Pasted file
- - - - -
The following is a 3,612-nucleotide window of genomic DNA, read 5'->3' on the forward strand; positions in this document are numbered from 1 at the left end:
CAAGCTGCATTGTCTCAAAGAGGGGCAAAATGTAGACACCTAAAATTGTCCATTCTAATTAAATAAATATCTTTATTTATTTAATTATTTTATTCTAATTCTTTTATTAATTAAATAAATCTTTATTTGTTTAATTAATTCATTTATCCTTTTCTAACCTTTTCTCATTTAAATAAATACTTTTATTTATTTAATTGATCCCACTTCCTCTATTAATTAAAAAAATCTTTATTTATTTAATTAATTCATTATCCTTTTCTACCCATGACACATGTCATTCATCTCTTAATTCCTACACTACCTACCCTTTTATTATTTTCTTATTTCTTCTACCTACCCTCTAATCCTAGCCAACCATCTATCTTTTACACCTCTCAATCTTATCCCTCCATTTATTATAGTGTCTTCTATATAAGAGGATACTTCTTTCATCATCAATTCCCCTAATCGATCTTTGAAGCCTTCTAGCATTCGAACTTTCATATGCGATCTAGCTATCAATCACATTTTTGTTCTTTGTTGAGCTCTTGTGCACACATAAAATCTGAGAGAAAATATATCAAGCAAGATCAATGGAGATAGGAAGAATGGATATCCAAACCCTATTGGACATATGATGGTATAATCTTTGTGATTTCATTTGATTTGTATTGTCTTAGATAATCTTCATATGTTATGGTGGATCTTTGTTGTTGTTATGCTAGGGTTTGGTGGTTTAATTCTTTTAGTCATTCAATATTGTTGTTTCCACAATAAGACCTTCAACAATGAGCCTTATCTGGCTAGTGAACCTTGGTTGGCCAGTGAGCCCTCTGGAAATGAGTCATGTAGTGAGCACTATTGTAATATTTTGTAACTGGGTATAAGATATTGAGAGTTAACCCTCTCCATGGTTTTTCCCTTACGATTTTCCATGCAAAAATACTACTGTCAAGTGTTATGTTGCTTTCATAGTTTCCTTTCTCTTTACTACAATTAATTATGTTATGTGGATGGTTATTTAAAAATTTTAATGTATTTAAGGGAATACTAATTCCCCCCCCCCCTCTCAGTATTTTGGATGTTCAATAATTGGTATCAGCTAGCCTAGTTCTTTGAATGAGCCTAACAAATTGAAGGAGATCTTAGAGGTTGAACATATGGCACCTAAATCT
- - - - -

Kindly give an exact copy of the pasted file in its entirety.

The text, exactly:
The following is a 3,612-nucleotide window of genomic DNA, read 5'->3' on the forward strand; positions in this document are numbered from 1 at the left end:
CAAGCTGCATTGTCTCAAAGAGGGGCAAAATGTAGACACCTAAAATTGTCCATTCTAATTAAATAAATATCTTTATTTATTTAATTATTTTATTCTAATTCTTTTATTAATTAAATAAATCTTTATTTGTTTAATTAATTCATTTATCCTTTTCTAACCTTTTCTCATTTAAATAAATACTTTTATTTATTTAATTGATCCCACTTCCTCTATTAATTAAAAAAATCTTTATTTATTTAATTAATTCATTATCCTTTTCTACCCATGACACATGTCATTCATCTCTTAATTCCTACACTACCTACCCTTTTATTATTTTCTTATTTCTTCTACCTACCCTCTAATCCTAGCCAACCATCTATCTTTTACACCTCTCAATCTTATCCCTCCATTTATTATAGTGTCTTCTATATAAGAGGATACTTCTTTCATCATCAATTCCCCTAATCGATCTTTGAAGCCTTCTAGCATTCGAACTTTCATATGCGATCTAGCTATCAATCACATTTTTGTTCTTTGTTGAGCTCTTGTGCACACATAAAATCTGAGAGAAAATATATCAAGCAAGATCAATGGAGATAGGAAGAATGGATATCCAAACCCTATTGGACATATGATGGTATAATCTTTGTGATTTCATTTGATTTGTATTGTCTTAGATAATCTTCATATGTTATGGTGGATCTTTGTTGTTGTTATGCTAGGGTTTGGTGGTTTAATTCTTTTAGTCATTCAATATTGTTGTTTCCACAATAAGACCTTCAACAATGAGCCTTATCTGGCTAGTGAACCTTGGTTGGCCAGTGAGCCCTCTGGAAATGAGTCATGTAGTGAGCACTATTGTAATATTTTGTAACTGGGTATAAGATATTGAGAGTTAACCCTCTCCATGGTTTTTCCCTTACGATTTTCCATGCAAAAATACTACTGTCAAGTGTTATGTTGCTTTCATAGTTTCCTTTCTCTTTACTACAATTAATTATGTTATGTGGATGGTTATTTAAAAATTTTAATGTATTTAAGGGAATACTAATTCCCCCCCCCCCTCTCAGTATTTTGGATGTTCAATAATTGGTATCAGCTAGCCTAGTTCTTTGAATGAGCCTAACAAATTGAAGGAGATCTTAGAGGTTGAACATATGGCACCTAAATCT